5:59pm PT by Lesley Goldberg
'Preacher' Ordered to Pilot at AMC
AMC is moving forward with controversial comic adaptation Preacher.
The cable network, which recently abandoned unscripted fare to focus on original dramas, has picked up the project to pilot.
Based on Garth Ennis and Steve Dillon's 1990s comic series from DC Comics imprint Vertigo, Preacher revolves around Rev. Jesse Custer, a badass Texas preacher who, after losing his faith, learns that God has left heaven and forsaken his duties. Jesse becomes the only one who is able to track God down and hold him responsible for his abdication. Tulip O'Hare, Jesse's beer-guzzling vampire ex-girlfriend, accompanies him on his quest for answers. But the story doesn't end there: The Saint of Killers, an immortal killing machine and Western lone gunman type, is hot on their trail with his sights set on Jesse.
This Is the End duo Seth Rogen and Evan Goldberg and Breaking Bad's Sam Catlin are adapting the comic for AMC via Sony Pictures Television. James Weaver will oversee the project, which was written by Catlin. Rogen and Goldberg will direct. Preacher marks the second TV project for Rogen and Goldberg's Point Grey. The duo also are attached to executive produce FX's animated comedy pilot Bigfoot, which is based on the books by Graham Roumieu.
"Every once in a while you find a project where all the elements line up beautifully. With Preacher, it starts with a bold, compelling, and thought-provoking comic book series from Garth Ennis and Steve Dillon and a whole lot of fans who already know Jesse Custer, Cassidy, and Tulip,” said Joel Stillerman, AMC exec vp original programming, production and digital content. “Add to that the passionate and talented Seth Rogen, Evan Goldberg, and Sam Catlin, an incredible producing team in Neal Moritz, the Original Films team and our good friends at Sony Pictures Television, and we have everything we need to be very excited to move forward on Preacher.”
Preacher landed at AMC with a hefty commitment in a competitive situation with multiple networks bidding. Rogen and Goldberg will also executive produce the drama via their Point Grey Pictures banner. Breaking Bad's Catlin will executive produce and serve as showrunner on the Sony Pictures Television entry via his overall deal with the studio. Original Films' Moritz, Vivian Cannon, Ori Marmur, Ken Levin and Jason Netter are also on board to exec produce.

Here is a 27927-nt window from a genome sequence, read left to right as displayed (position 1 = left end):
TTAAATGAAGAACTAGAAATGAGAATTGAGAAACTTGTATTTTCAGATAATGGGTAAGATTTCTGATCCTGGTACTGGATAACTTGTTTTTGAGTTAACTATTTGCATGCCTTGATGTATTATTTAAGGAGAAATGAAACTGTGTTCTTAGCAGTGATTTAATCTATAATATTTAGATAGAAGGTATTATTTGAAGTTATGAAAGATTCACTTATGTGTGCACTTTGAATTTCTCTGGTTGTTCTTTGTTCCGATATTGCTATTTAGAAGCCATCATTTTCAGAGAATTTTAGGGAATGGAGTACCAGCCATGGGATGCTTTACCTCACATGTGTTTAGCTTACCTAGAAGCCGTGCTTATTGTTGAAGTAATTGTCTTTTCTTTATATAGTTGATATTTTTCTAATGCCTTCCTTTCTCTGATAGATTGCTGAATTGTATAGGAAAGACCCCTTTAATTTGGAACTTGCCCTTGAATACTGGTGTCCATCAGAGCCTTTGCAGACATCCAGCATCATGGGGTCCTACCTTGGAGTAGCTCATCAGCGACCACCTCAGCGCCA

The pilot will be produced in the summer of 2015 for series consideration in 2016. Comic scribes Ennis and Dillion are on board as co-exec producers.
The comic has had a long and complicated route to the screen. In October 2008, Moritz, Netter, Levin and Marmur were attached to produce a feature film take on Preacher — with Ennis writing — after HBO passed on its planned series adaptation. The HBO incarnation, first announced in November 2006, was written by feature scribe Mark Steven Johnson (Daredevil, Elektra, Ghost Rider) with initial plans for a by-the-book take on all 75 issues (including one-shots). After crafting the bible for a potential series, HBO — under new executives — passed on the project. The network, Johnson said, thought Preacher was "too dark and too violent and too controversial."
Columbia Pictures then picked up the rights for a film take with Sam Mendes directing and Moritz and Netter attached to produce, marking the second attempt to bring Preacher to the big screen. The first was a long-gestating late '90s/early 2000s take from Kevin Smith and The Weinstein Co. starring James Marsden that was ultimately abandoned due to budgetary concerns.
Preacher joins Robert Kirkman's The Walking Dead companion series as comic book pilots at the cable network as AMC looks for noiser fare to break through the increasing clutter as more and more outlets get into the original scripted game. (Afghanistan drama White City is AMC's only other pilot currently in the works.)
For AMC's part, Preacher arrives as it is rebuilding its original roster with the end of Mad Men in sight and Breaking Bad having already wrapped its run. The network has recently passed on its past four pilots, opting instead to pick up Humans from Xbox, as well as Badlands and Breaking Bad prequel Better Call Saul straight to series.
Preacher also comes as comic book fare has become an increasingly valuable commodity to both broadcast and cable networks alike. CBS is developing Supergirl, The CW has found ratings and critical success with Arrow and The Flash and ABC has Marvel's Agent Carter due for midseason when Agents of SHIELD goes on its holiday break. Ahead of the fall season, THR polled exec producers behind many of today's comic book shows to find out which title they thought would be the next big thing on the small screen and Preacher — to little surprise — ranked high among them.
"If you read Preacher, it has some obviously graphic violence and language and other things that we will not bring to the commercial television series," AMC president Charlie Collier told THR at the time. "But I love that the fans will know that we'll treat it with respect and that will elevate it and not dumb it down. And that matters. It's an amazing piece of writing and character. Where do you see a character like that on television?"